In 2012, Chicago teachers lit the fuse of what has now become a national teachers’ revolt. And this Thursday, the strike wave is returning to ground zero.
In the midst of the largest educators’ strike upsurge in US history, it’s easy to forget how different things were only a few years ago. During the Great Recession, a decades-long offensive against the public sector and organized labor was ratcheted into high gear. Faced with a ferocious bi-partisan agenda of austerity and privatization, teachers were demoralized, unions giving up concession after concession, and K-12 strikes virtually non-existent.
It was in this bleak situation that a rank-and-file caucus named CORE won leadership over the moribund Chicago Teachers Union (CTU) in 2010. Leaning on the energy generated by Wisconsin and Occupy in 2011, CORE activists transformed their union into a militant organization oriented to bottom-up workplace empowerment and labor-community alliances. The goal, CTU now declared, was to win the “Schools Chicago Students Deserve.”
Faced with Democratic mayor Rahm Emanuel’s drive to downsize the district and discipline school workers, teachers shut down schools in the second week of September 2012. Chicago’s first education strike in a quarter century fended off the worst of Emanuel’s attacks, challenged the inevitability of the corporate education agenda, and empowered educators across the city and nation.
CTU made clear how rank-and-filers could take back their union and transform it into a democratic vehicle for class struggle. Arlene Inouye in Los Angeles was one of the thousands of teachers for whom Chicago lit a fire:
Chicago was the spark of the movement that has swept this country in recent years. We were so inspired and uplifted by CTU — they were really the first major teachers unions to bring back the strike, to expose the privatizers, to develop authentic parent-community coalitions to win the schools our students deserve, and to call out the racism of school closings in communities of color.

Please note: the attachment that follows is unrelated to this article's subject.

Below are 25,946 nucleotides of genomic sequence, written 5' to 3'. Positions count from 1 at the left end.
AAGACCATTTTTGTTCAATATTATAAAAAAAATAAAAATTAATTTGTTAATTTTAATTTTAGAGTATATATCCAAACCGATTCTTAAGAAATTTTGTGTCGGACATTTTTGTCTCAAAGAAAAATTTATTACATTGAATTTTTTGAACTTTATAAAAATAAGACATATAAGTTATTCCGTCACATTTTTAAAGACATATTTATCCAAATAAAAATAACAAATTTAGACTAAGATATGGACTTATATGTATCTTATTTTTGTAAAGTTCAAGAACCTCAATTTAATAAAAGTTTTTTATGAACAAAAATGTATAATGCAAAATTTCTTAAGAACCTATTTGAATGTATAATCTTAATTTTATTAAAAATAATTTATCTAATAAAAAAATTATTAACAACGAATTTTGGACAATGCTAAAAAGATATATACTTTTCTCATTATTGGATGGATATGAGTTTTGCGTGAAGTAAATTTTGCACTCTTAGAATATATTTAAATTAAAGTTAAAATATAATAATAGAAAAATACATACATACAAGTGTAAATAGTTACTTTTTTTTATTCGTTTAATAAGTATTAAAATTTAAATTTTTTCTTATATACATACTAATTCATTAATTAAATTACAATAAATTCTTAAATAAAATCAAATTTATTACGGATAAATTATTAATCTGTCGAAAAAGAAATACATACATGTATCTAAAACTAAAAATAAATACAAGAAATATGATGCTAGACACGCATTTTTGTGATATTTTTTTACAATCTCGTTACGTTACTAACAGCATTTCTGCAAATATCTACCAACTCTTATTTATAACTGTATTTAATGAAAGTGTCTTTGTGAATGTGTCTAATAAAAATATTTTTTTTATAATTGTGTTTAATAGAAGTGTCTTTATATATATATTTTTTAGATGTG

Inspired by Chicago, Inouye and her co-thinkers, such as Alex Caputo-Pearl and Cecily Myart-Cruz founded Union Power, a Los Angeles teachers’ caucus modeled on CORE. After unseating the old leadership of the United Teachers Los Angeles (UTLA) in 2014, Union Power began to revitalize their union through systematic deep organizing in the schools and the broader working class.
Like their Chicago counterparts, UTLA’s new leaders combined a fight for bread-and-butter issues with a push for demands such as winning smaller class sizes, increased nursing and counseling, combating racial profiling, and halting privatization. A four-year organizing drive culminated in January 2019, when UTLA’s momentous strike paralyzed the country’s second-largest school district and won major victories for teachers, parents, and students. Eager to reciprocate the inspiration received from the CTU, UTLA last week issued a solidarity statement in support of Chicago educators.
Chicago’s influence has not been limited to so-called “blue states.” West Virginia’s explosive teachers walkout was initiated by radical rank-and-file teachers who collectively studied, and sought to replicate, the lessons of Chicago. Faced with ineffective teachers’ unions and looming health care increases in West Virginia, Charleston teacher Jay O’Neal began reading everything he could about CTU and the 2012 strike, including Micah Uetricht’s Strike for America and Labor Notes’ How to Jump-Start Your Union.
In the summer of 2017, O’Neal initiated a democratic socialist educators’ study group of No Shortcuts by Jane McAlevey, a manual and manifesto for working-class strategy in which the story of CTU and the 2012 strike plays a central role. The main political upshot of the book for Emily Comer — who in the fall of 2017 co-founded with O’Neal the viral Facebook group West Virginia Public Employees United — was its “clear analysis of the difference between real organizing and advocacy.”
Unlike CTU, she realized, West Virginia’s unions weren’t “building real power.” O’Neal agrees with this assessment, adding that “No Shortcuts was also really powerful because reading it made us realize: ‘Hey, socialists are usually at the front of a lot of big labor battles and strikes!’”